“Actions to arrest the decline in forest health will take place far from urban centers,” said Van Butsic, a coauthor of the report and a UC Cooperative Extension specialist in the Department of Environmental Science, Policy and Management at UC Berkeley. “But all Californians will benefit through continued supplies of high-quality water, natural environments, forest products and recreational landscapes.”

Changing the way forestry work is funded — and in some cases securing new funding — will also be needed to help expedite forest improvements. The authors suggest reforms that will enable the private sector and government agencies to use existing tools and funding opportunities more effectively and collaborate more easily on larger-scale management projects. One key recommendation is to find opportunities to combine revenue-generating timber harvesting with other management work to help offset the costs of efforts to improve forest health.

“Making forest health a top land management priority for public and private lands would be a critical first step in reversing the degraded condition of the state's headwater forests,” said report coauthor Henry McCann, a research associate with the PPIC Water Policy Center.

The report, Improving the Health of California's Headwater Forests, was supported with funding from the S. D. Bechtel, Jr. Foundation and the US Environmental Protection Agency. In addition to Butsic and McCann, the coauthors are Jeffrey Mount and Brian Gray, both senior fellows at the PPIC Water Policy Center; Jodi Axelson, a UC Cooperative Extension specialist at UC Berkeley; Yufang Jin, an assistant professor in the Department of Land, Air, and Water Resources at UC Davis; Scott Stephens, professor of fire science and co-director of the Center for Forestry and Center for Fire Research and Outreach at UC Berkeley; and William Stewart, a UC Cooperative Extension specialist and co-director of the Center for Forestry and Center for Fire Research and Outreach at the UC Berkeley.

Posted on Monday, September 18, 2017 at 9:05 PM

UC ANR is a natural partner to help bridge California’s digital divide

Even as the digital revolution has changed the world, there are thousands of California residents in rural areas that do not have an internet connection adequate for engaging in modern technology.

With offices in all California counties and several research centers located in remote locations, UC Agriculture and Natural Resources Vice President Glenda Humiston and UC ANR Chief Innovation Officer Gabe Youtsey believe UC ANR is in a position to forge partnerships with government, industry, and other academic organizations to connect rural Californians with high-speed internet.

Youtsey testified at a rural broadband informational hearing in Sacramento on Aug. 28 held by the Assembly Select Committee on Economic Development and Investment in Rural California, chaired by Rep. Anna Caballero (D-Salinas), and the Communications and Conveyance Committee, chaired by Rep. Miguel Santiago (D-Los Angeles.)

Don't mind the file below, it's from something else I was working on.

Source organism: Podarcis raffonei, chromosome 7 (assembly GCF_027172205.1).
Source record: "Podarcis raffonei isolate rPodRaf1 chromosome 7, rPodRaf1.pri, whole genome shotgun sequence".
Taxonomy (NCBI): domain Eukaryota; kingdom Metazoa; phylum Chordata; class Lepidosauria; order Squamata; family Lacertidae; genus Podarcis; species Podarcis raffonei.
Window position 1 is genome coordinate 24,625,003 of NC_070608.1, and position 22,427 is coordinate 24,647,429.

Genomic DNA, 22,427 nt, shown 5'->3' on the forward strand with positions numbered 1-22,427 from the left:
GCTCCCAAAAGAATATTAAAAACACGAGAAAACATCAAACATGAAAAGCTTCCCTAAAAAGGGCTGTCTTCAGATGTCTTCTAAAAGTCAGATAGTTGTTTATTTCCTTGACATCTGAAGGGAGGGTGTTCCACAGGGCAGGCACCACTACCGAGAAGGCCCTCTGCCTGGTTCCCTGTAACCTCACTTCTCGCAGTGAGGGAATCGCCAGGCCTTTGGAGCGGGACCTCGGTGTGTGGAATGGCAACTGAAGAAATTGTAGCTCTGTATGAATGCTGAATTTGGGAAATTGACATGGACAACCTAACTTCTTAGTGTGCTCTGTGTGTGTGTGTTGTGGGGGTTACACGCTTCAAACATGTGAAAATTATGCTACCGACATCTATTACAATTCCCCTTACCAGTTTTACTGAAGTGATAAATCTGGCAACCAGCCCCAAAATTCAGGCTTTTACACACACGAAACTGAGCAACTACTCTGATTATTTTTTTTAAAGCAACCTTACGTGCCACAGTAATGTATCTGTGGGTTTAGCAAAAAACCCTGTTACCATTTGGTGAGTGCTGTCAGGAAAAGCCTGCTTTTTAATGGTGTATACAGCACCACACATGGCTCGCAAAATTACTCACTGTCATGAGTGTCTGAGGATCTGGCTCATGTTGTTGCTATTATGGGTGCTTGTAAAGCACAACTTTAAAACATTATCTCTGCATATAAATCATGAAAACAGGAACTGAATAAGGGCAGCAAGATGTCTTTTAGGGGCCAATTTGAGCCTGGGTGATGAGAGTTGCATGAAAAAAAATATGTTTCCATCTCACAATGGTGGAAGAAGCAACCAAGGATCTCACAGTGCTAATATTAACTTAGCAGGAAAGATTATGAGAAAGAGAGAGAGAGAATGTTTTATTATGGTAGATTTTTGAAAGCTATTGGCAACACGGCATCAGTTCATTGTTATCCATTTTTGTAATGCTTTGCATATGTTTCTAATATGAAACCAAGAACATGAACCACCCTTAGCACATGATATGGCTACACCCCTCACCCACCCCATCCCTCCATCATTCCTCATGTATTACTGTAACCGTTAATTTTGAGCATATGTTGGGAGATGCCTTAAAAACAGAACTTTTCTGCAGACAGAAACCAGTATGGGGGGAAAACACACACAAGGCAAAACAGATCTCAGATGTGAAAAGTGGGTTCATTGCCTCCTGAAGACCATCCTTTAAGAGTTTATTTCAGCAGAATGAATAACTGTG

UC ANR Chief Innovation Officer Gabe Youtsey, far right, testifies before Rep. Anna Caballero (blue jacket), staffer Peter Ansel, and Rep. Monique Limón. (Photo: Anne Megaro)

In his testimony, Youtsey characterized the presence of UC ANR in California for the lawmakers.

“We are a network, not a place,” he said. “We have more than 1,500 very applied academics; I call them academics with muddy boots because our job is really to turn science into on-the-ground solutions.”

While it is potentially expensive to bring broadband internet connectivity to every resident of California – from the far reaches of Modoc County in the north to remote desert communities near the Mexican border in the south – those communities' lack of high-speed internet is also exacting a high medical, social, and educational cost.

“High-speed connectivity is needed in rural communities not just for entertainment,” Youtsey said. “It's about online education, medical care, banking and businesses. Digital inclusion is an issue of economic justice.”

Youtsey likens the spread of broadband internet to a successful initiative in the 1930s to promote rural electrification in the U.S. The program was managed by the U.S. Rural Electrification Administration, one of the agencies created under the New Deal, President Franklin Roosevelt's sweeping legislation that helped lift the United States out of the Great Depression.

The government's role in “internetification” could be an investment in infrastructure, Youtsey said.

“It is very expensive to bring wired internet connectivity to places where it has never been before,” Youtsey said at the hearing.

At one UC ANR location, the UC Sierra Foothills Research and Extension Center, laying a wired connection was cost prohibitive.

“The internet provider had to beam a signal from Marysville, up to the top of the Sutter Buttes, and then beam 26 miles across the valley to our location. That was about a $150,000 one-time set-up cost. That's just not realistic in many cases,” he said.